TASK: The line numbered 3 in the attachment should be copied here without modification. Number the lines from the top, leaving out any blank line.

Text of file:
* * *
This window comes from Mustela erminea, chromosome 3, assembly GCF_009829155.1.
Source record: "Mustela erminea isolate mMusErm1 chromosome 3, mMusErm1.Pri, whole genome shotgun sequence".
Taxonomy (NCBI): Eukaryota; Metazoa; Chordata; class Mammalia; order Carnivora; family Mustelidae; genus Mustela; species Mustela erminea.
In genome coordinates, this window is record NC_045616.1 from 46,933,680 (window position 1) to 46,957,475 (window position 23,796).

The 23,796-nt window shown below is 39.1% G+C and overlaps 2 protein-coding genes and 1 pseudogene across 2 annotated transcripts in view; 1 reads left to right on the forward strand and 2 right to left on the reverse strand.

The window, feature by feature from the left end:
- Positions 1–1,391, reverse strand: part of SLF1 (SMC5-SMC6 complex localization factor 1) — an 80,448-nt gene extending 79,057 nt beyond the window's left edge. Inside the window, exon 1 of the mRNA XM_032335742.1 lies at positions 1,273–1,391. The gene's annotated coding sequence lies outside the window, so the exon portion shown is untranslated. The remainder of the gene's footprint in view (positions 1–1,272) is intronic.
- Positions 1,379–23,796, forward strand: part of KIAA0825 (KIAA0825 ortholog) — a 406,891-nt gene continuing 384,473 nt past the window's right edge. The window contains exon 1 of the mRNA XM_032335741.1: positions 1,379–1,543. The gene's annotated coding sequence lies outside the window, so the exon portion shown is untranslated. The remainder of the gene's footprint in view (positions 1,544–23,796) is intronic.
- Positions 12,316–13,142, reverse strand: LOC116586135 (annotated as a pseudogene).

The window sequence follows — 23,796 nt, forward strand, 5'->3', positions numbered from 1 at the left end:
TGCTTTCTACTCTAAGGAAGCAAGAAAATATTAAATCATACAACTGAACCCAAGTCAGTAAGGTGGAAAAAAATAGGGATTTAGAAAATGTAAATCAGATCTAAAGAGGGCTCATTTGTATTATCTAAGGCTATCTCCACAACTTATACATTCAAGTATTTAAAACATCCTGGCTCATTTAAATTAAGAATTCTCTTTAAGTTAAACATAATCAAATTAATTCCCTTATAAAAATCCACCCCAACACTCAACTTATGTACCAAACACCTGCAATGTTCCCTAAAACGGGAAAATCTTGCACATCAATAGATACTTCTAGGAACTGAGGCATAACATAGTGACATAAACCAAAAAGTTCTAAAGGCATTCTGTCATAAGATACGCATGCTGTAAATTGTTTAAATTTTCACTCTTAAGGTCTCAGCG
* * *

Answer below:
Taxonomy (NCBI): Eukaryota; Metazoa; Chordata; class Mammalia; order Carnivora; family Mustelidae; genus Mustela; species Mustela erminea.